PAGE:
Keywords: Remittances, output volatility, developing countries
    JEL: D02 D64 F02 F22 F24
    Date: 2010–10
  11. By: Adolfo Barajas (International Monetary Fund); Ralph Chami (International Monetary Fund); Dalia Hakura (International Monetary Fund); Peter Montiel (Williams College)
    Abstract: This paper investigates the impact of workers’ remittances on equilibrium real exchange rates (ERER) in recipient economies. Using a small open economy model, it shows that standard “Dutch Disease” results of appreciation are substantially weakened or even overturned depending on: degree of openness, factor mobility between domestic sectors, and countercyclicality of remittances; the share of consumption in tradables; and the sensitivity of a country’s risk premium to remittance flows. Panel integration techniques on a large set of countries provide support for these analytical results, and show that ERER appreciation in response to sustained remittance flows tends to be quantitatively small.
    Keywords: Remittances, Real Exchange Rate, Dutch Disease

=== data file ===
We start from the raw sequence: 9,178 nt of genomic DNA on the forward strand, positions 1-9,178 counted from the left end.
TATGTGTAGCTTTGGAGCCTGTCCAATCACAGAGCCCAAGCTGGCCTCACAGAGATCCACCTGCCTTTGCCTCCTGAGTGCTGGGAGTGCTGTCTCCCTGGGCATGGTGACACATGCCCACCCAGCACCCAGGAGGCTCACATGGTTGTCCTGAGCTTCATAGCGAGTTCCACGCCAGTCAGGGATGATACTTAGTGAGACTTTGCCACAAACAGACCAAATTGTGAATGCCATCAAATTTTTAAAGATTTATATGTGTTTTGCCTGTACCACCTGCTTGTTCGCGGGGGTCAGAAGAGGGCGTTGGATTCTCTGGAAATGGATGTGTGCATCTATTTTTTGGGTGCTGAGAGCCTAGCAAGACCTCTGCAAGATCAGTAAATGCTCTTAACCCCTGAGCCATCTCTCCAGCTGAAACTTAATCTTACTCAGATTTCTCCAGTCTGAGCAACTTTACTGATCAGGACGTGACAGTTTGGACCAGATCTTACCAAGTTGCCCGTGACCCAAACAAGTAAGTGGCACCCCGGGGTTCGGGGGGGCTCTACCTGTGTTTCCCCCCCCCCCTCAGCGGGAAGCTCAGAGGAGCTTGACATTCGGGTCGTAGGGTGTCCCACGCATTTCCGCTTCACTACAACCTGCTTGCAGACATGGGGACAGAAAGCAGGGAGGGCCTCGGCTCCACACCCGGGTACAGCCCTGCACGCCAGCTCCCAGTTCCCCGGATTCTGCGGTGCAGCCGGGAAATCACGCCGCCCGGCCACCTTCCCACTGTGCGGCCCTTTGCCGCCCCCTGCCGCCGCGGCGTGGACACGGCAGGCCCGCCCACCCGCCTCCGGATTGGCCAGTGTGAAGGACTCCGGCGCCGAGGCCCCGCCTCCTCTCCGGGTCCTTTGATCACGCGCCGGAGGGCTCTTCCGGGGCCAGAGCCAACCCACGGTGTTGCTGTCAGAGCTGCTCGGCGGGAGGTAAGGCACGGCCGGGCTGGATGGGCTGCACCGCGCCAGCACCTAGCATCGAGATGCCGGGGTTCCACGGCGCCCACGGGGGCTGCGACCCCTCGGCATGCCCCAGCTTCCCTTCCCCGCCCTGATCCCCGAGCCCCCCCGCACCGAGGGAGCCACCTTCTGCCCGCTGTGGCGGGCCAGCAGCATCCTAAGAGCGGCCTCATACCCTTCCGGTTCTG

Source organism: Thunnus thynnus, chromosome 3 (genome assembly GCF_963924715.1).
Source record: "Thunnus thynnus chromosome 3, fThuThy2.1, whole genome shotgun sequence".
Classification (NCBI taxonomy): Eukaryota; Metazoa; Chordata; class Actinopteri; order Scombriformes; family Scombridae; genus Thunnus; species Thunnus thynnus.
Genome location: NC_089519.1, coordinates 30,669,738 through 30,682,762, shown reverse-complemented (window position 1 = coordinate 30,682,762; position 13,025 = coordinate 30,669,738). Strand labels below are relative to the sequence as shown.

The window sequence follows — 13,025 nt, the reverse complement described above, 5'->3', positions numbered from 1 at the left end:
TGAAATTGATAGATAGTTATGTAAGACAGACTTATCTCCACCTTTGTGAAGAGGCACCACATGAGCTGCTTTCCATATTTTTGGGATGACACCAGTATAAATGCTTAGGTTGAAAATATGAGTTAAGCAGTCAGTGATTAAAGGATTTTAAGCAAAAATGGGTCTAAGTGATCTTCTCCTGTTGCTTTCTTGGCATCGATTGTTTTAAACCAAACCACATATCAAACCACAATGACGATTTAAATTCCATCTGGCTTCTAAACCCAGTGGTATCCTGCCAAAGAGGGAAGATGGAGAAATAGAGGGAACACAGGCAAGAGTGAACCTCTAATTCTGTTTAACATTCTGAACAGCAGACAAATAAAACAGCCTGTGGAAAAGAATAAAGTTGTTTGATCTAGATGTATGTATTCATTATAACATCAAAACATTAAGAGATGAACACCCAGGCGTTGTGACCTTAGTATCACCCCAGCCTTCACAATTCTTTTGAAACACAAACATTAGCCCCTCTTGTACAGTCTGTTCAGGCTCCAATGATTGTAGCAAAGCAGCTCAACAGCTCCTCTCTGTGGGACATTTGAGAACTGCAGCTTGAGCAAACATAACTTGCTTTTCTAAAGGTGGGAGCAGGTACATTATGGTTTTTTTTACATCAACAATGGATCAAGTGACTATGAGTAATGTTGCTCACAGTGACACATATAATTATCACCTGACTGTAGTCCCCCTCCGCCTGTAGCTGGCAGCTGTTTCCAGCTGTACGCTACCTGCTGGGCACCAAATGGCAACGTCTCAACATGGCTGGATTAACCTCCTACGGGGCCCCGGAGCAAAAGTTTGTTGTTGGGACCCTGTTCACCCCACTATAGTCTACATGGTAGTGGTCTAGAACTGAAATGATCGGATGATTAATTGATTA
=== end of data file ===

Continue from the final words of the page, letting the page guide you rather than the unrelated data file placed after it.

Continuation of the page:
JEL: F24 F31
    Date: 2010–09
  12. By: Yasser Abdih (International Monetary Fund; International Monetary Fund); Jihad Dagher (University of Southern California); Peter Montiel (Williams College)
    Abstract: This paper addresses the complex and overlooked relationship between the receipt of workers’ remittances and institutional quality in the recipient country. Using a simple model, we show how an increase in remittance inflows can lead to deterioration of institutional quality – specifically, to an increase in the share of funds diverted by the government for its own purposes. In a cross section of 111 countries we empirically verify this proposition and find that a higher ratio of remittances to GDP leads to lower indices of control of corruption, government effectiveness, and rule of law, even after controlling for potential reverse causality.
    Keywords: Remittances, Institutions, Corruption
    JEL: D02 D64 F02 F22 F24
    Date: 2010–07